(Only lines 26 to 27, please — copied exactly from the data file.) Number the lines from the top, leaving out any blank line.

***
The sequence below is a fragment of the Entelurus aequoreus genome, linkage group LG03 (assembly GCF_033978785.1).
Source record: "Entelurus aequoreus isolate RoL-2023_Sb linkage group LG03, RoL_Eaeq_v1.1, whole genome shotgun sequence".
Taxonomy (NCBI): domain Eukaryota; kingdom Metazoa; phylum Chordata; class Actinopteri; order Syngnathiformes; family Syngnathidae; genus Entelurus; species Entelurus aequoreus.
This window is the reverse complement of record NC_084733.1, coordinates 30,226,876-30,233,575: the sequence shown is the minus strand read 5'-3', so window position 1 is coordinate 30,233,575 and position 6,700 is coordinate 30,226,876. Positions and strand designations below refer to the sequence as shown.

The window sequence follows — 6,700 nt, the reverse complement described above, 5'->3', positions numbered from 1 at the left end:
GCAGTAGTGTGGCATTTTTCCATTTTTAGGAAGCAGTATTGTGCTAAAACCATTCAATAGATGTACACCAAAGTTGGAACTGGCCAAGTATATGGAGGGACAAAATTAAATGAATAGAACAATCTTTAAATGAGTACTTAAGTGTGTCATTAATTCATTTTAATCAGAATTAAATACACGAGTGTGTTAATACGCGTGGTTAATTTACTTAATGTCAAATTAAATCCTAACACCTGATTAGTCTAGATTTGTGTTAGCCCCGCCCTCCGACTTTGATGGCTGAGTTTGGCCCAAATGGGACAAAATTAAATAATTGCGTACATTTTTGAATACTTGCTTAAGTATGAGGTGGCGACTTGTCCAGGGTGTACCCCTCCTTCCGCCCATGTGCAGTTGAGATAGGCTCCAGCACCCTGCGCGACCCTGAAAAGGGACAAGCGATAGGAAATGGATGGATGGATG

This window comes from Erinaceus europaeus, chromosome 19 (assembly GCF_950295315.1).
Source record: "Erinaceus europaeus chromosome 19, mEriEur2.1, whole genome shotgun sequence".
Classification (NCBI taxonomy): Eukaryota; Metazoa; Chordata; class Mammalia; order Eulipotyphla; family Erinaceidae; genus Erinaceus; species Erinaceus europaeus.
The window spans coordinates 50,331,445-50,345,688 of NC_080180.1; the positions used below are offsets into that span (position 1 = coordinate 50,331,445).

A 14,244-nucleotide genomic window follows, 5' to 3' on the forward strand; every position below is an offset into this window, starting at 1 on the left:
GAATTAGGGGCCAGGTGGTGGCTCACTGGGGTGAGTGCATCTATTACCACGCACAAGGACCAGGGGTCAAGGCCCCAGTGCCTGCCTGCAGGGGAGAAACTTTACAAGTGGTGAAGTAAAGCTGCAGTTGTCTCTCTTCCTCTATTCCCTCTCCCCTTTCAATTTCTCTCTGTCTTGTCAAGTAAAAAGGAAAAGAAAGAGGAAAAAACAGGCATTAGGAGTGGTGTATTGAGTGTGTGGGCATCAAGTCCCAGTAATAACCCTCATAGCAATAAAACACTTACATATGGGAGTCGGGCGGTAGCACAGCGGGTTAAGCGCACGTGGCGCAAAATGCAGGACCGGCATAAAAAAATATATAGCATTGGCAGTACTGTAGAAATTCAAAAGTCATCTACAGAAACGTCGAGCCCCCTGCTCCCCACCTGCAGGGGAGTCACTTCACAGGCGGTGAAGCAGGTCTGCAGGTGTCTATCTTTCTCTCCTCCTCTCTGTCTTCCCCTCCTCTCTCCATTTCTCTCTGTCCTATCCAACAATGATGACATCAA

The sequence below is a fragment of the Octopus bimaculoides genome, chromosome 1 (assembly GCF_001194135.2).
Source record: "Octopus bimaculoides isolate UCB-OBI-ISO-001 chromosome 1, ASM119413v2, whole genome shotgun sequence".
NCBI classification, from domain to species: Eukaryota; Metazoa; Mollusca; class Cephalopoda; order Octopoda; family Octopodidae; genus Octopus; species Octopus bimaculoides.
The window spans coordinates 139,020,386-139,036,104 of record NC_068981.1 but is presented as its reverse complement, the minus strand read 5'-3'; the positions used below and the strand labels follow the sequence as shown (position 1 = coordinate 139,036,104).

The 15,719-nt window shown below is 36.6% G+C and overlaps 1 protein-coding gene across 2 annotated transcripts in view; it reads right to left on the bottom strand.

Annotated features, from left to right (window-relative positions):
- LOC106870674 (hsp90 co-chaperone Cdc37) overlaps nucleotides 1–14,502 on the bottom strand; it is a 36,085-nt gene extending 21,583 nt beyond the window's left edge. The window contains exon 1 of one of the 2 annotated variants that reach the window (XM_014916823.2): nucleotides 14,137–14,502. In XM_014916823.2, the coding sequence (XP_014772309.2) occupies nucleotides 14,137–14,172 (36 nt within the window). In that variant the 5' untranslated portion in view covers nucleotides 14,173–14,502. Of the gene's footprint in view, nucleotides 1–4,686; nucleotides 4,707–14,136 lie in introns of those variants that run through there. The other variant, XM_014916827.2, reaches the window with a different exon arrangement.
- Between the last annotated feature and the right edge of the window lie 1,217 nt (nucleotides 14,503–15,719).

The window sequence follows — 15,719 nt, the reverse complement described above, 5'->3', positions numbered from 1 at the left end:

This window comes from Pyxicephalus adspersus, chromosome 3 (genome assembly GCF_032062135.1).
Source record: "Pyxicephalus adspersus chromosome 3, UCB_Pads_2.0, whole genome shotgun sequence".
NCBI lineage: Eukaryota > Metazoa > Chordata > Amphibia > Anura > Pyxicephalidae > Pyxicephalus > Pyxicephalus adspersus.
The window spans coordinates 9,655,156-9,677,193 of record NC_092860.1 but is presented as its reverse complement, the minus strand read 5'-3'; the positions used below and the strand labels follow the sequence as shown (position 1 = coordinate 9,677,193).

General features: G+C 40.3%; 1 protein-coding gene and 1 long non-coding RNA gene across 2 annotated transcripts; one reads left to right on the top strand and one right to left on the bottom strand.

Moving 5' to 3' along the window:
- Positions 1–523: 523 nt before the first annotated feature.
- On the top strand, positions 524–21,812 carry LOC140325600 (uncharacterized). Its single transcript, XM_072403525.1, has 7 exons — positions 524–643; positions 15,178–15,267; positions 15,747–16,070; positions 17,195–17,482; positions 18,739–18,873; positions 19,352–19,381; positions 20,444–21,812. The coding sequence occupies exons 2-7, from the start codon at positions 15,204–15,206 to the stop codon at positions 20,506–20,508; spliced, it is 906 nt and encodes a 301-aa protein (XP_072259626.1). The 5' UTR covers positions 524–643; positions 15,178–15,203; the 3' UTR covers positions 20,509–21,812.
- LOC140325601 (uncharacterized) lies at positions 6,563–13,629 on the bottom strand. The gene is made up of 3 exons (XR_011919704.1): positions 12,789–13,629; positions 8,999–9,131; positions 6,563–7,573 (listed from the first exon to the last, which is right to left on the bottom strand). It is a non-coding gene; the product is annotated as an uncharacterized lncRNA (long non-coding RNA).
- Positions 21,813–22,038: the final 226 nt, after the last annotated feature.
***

General features: G+C 40.3%; 1 protein-coding gene and 1 long non-coding RNA gene across 2 annotated transcripts; one reads left to right on the top strand and one right to left on the bottom strand.

Moving 5' to 3' along the window: